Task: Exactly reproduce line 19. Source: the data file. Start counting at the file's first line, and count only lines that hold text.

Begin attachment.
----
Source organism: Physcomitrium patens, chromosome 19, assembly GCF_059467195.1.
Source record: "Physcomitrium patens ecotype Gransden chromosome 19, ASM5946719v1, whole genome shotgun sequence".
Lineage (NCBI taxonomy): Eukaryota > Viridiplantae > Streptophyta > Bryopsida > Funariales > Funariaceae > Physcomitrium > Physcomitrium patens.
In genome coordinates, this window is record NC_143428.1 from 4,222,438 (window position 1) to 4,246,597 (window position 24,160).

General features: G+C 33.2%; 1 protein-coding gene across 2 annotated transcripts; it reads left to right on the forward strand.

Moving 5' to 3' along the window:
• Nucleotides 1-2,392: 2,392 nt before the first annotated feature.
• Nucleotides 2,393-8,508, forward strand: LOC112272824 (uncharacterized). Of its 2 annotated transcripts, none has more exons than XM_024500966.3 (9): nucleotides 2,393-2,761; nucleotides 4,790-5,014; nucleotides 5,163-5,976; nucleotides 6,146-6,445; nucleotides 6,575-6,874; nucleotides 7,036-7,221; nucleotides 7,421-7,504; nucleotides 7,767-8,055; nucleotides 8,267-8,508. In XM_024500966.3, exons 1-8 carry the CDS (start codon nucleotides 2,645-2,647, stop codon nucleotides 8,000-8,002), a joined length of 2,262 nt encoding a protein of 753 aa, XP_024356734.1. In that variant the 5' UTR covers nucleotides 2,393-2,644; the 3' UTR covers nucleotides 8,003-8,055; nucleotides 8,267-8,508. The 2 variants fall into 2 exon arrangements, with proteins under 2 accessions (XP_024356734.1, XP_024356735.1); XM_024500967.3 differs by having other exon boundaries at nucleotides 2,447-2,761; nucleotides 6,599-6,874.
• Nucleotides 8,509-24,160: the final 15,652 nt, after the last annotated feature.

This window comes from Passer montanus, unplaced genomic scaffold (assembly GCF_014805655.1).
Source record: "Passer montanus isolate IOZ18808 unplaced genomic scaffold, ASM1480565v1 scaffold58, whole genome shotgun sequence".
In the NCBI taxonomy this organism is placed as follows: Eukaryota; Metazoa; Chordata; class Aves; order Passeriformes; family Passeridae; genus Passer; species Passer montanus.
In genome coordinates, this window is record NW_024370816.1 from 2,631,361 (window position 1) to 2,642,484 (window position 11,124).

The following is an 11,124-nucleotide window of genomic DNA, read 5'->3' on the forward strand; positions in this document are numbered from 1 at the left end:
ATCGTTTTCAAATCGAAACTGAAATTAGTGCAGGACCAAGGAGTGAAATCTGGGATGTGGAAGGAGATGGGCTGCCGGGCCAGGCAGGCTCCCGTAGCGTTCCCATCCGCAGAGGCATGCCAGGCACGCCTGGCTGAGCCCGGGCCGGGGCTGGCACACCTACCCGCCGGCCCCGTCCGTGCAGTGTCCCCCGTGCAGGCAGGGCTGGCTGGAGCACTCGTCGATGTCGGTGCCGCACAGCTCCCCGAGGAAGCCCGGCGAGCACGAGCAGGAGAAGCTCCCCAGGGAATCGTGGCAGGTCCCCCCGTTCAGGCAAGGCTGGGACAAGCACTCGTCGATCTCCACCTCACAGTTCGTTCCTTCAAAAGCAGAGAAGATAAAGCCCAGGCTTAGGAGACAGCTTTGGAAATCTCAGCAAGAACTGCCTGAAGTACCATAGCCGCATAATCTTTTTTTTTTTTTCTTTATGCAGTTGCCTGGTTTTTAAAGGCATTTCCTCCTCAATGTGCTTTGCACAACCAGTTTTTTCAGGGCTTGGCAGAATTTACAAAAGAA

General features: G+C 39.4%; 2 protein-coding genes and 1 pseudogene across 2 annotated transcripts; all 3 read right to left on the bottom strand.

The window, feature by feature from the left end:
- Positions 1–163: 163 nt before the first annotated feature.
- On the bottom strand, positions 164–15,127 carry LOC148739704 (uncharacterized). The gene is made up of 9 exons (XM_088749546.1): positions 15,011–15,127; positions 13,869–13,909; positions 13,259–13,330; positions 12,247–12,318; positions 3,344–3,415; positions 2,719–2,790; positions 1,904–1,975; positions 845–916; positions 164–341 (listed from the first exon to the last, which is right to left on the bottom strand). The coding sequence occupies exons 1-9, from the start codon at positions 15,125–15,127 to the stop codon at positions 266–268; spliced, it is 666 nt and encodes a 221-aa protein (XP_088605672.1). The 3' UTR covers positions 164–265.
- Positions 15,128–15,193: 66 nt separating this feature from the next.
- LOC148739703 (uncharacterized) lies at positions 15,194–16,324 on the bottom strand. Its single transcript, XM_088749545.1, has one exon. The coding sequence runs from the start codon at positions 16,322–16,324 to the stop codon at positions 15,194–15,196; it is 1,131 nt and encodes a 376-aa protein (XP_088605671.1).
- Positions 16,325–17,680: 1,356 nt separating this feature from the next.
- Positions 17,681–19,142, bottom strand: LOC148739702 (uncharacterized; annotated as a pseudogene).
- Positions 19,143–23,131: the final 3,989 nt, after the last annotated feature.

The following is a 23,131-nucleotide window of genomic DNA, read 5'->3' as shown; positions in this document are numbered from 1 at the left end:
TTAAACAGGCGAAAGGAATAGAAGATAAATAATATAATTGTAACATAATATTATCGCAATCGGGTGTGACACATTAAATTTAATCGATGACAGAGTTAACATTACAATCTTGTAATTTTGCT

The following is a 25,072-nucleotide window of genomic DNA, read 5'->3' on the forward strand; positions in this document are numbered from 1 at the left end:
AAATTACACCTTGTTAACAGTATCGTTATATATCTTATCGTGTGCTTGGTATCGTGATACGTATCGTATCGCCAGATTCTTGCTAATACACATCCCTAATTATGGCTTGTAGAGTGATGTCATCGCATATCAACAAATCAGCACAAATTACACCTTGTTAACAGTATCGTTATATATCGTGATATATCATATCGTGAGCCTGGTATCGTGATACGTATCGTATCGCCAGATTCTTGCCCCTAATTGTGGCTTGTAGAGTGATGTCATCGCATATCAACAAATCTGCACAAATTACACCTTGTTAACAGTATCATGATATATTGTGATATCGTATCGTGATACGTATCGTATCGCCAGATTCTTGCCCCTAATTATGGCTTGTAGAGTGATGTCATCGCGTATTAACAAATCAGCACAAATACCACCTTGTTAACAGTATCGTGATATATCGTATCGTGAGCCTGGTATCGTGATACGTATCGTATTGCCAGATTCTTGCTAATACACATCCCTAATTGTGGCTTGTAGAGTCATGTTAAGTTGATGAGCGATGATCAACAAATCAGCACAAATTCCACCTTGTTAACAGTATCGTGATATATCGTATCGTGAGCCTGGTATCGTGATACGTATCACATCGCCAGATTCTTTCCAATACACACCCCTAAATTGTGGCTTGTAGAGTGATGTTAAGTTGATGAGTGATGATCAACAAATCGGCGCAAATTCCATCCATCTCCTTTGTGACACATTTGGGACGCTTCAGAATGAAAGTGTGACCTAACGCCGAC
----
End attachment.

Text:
- On the bottom strand, positions 164–15,127 carry LOC148739704 (uncharacterized). The gene is made up of 9 exons (XM_088749546.1): positions 15,011–15,127; positions 13,869–13,909; positions 13,259–13,330; positions 12,247–12,318; positions 3,344–3,415; positions 2,719–2,790; positions 1,904–1,975; positions 845–916; positions 164–341 (listed from the first exon to the last, which is right to left on the bottom strand). The coding sequence occupies exons 1-9, from the start codon at positions 15,125–15,127 to the stop codon at positions 266–268; spliced, it is 666 nt and encodes a 221-aa protein (XP_088605672.1). The 3' UTR covers positions 164–265.